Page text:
GABP is a novel regulator of beta cell metabolism and proliferation
Contact PI: Richard A Cox, PhD, Baylor College of Medicine (R03 DK135458)
Start Date: May 1, 2023
NIH HIRN Gateway Investigator Award Recipient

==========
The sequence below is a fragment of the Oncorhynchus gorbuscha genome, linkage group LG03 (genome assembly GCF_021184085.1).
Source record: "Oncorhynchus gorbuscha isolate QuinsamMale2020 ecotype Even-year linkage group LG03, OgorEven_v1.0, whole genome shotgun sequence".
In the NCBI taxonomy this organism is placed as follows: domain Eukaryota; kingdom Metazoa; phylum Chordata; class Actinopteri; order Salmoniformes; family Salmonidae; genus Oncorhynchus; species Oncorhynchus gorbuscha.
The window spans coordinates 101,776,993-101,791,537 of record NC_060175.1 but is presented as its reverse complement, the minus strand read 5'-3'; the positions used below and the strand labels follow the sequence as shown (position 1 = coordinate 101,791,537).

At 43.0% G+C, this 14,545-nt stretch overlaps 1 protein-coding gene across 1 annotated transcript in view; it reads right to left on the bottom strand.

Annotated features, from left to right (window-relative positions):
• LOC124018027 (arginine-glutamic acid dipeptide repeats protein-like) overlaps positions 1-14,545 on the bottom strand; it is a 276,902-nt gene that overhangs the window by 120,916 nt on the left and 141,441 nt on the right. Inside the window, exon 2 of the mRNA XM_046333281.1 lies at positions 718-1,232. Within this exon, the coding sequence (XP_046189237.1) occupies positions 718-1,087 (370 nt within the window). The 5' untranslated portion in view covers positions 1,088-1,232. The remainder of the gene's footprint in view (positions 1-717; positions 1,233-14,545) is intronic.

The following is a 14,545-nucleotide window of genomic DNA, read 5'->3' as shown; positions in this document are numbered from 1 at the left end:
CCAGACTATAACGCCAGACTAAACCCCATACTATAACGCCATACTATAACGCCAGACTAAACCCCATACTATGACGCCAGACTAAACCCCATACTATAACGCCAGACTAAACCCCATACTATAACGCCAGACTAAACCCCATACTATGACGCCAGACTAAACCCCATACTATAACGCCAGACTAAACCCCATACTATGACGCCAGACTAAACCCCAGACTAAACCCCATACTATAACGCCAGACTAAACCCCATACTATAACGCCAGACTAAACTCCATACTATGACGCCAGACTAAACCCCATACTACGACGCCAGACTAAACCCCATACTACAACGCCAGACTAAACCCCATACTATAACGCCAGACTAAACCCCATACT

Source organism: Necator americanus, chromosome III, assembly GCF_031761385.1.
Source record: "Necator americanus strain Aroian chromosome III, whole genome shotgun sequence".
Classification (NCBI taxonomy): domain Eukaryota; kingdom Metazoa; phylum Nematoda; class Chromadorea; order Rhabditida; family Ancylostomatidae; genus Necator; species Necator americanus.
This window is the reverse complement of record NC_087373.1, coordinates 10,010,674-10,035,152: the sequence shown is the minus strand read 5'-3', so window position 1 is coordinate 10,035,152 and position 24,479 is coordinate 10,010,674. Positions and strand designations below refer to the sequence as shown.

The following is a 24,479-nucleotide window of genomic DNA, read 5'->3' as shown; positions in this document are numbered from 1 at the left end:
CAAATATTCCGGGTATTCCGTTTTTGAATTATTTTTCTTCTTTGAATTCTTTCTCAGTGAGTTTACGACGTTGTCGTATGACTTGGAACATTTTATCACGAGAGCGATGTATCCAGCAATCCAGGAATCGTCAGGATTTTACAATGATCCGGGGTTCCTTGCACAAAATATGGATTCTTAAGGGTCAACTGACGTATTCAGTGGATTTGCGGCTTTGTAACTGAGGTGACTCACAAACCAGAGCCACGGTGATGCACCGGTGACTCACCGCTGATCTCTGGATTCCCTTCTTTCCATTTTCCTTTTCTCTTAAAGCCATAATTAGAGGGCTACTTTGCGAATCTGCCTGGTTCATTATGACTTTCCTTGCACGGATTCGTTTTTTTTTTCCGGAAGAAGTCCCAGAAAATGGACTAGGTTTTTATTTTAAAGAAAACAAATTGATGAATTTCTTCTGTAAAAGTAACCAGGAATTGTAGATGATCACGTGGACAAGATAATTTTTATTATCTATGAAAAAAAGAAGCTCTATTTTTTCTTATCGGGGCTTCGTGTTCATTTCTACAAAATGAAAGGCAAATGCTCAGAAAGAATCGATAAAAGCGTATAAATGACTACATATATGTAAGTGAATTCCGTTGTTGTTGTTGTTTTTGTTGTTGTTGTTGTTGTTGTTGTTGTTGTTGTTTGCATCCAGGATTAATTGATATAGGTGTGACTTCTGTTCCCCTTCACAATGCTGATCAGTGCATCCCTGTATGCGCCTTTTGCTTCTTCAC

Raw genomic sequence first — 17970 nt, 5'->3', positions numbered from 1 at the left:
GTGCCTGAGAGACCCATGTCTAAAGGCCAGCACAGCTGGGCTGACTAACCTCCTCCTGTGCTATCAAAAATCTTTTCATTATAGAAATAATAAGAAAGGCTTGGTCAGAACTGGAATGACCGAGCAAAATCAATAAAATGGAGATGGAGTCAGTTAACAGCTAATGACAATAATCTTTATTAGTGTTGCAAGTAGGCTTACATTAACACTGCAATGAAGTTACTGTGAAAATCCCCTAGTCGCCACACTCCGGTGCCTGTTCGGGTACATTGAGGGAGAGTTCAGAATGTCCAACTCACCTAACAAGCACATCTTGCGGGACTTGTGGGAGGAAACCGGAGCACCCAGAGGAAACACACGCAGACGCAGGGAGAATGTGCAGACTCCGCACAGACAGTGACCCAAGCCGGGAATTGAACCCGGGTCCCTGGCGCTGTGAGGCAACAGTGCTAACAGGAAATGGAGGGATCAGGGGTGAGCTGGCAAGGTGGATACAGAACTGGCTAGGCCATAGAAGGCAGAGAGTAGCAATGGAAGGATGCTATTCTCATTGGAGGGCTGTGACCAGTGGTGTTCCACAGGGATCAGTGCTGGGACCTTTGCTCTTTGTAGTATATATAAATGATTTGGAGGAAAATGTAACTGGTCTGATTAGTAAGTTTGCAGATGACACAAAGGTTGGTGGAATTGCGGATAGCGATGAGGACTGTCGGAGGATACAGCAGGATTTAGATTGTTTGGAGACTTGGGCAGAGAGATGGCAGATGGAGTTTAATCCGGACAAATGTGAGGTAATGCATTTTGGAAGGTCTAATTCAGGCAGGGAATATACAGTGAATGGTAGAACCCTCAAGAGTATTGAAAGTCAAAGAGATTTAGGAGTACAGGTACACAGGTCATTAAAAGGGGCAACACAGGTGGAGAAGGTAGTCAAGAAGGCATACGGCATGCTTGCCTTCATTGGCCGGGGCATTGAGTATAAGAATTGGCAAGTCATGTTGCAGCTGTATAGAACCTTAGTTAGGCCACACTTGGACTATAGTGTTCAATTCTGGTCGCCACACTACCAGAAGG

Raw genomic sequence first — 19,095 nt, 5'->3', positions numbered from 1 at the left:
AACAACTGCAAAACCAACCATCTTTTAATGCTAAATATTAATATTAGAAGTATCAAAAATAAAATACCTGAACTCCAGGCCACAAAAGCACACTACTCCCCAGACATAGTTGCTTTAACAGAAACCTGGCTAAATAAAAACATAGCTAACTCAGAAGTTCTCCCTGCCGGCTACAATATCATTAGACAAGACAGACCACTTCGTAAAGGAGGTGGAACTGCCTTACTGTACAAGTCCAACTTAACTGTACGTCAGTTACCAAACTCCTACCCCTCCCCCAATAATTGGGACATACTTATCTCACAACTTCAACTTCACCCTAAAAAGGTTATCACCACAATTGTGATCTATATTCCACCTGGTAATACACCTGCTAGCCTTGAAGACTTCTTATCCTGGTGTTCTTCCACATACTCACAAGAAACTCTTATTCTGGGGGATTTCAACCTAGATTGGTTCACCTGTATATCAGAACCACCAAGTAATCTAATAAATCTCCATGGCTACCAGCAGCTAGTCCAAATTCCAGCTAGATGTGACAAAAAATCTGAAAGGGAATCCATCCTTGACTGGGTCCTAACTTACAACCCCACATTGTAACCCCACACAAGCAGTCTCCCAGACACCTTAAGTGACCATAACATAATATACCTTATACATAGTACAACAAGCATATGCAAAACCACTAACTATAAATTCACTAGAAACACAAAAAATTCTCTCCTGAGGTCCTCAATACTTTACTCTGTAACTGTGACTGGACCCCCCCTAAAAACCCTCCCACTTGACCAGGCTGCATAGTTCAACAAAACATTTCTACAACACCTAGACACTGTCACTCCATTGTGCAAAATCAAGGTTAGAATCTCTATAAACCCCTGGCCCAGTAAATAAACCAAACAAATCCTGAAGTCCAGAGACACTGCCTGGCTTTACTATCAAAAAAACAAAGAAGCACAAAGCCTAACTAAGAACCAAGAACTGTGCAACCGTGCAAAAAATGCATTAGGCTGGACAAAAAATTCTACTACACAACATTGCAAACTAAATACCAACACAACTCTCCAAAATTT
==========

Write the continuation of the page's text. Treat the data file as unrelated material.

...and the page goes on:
Reduced beta cell mass underlies insulin deficiency leading to hyperglycemia in type 1 diabetes (T1D). Restoring autonomous glucose control in T1D requires beta cell replacement therapy, which is dependent on strategies to regenerate endogenous beta cells and expand islets ex vivo for transplant. However, there are no current therapeutic approaches to regenerate beta cells for people with T1D. Thus, our long-term goal is to identify targets to expand beta cell mass in order to restore glucose control for patients with T1D. To address this, we established a robust model of beta cell expansion through acute whole-body disruption of the leptin receptor (LepR). We found LepR deletion induces durable and remarkable beta cell expansion, even in ~2-year-old mice. Unbiased approaches nominated the transcription factor GA-binding protein (GABP) as a novel regulator of beta cell metabolism and proliferation. GABP is an ETS transcription factor that forms a heterodimeric complex with GABPa as the obligate DNA binding subunit. However, the function of GABPa in beta cells is unknown. Our preliminary data show glucose induces GABPA expression in human islets. Studies in other cell types demonstrated GABP is required for mitochondrial biogenesis, oxidative phosphorylation, and cell cycle regulation. These cellular functions are essential to generate ATP and synthesize key molecular building blocks to support cell proliferation. Nutrient and mitogenic signals also converge on GABP, providing further evidence that GABP is a rate limiting transcription factor that responds to increases in metabolic demand to stimulate cell proliferation. Thus, we hypothesize that GABP couples expression of metabolism and cell cycle genes to promote beta cell proliferation. In this proposal we will pursue the Aim to define the mechanistic role of GABP in human and mouse beta cell proliferation. To accomplish this, we will leverage beta cell specific Gabpa knockout mice to quantify the in vivo physiologic and proliferation responses to increased metabolic demand. In human islets studies, we will deplete GABPa to assay beta cell function, proliferation, and mitochondrial respiration following nutrient stimulation and pursue mechanistic studies via metabolomics and genome-wide approaches. These experiments will reveal how GABPa drives beta cell proliferation in response to metabolic demand and will direct new strategies to expand beta cells for people with T1D.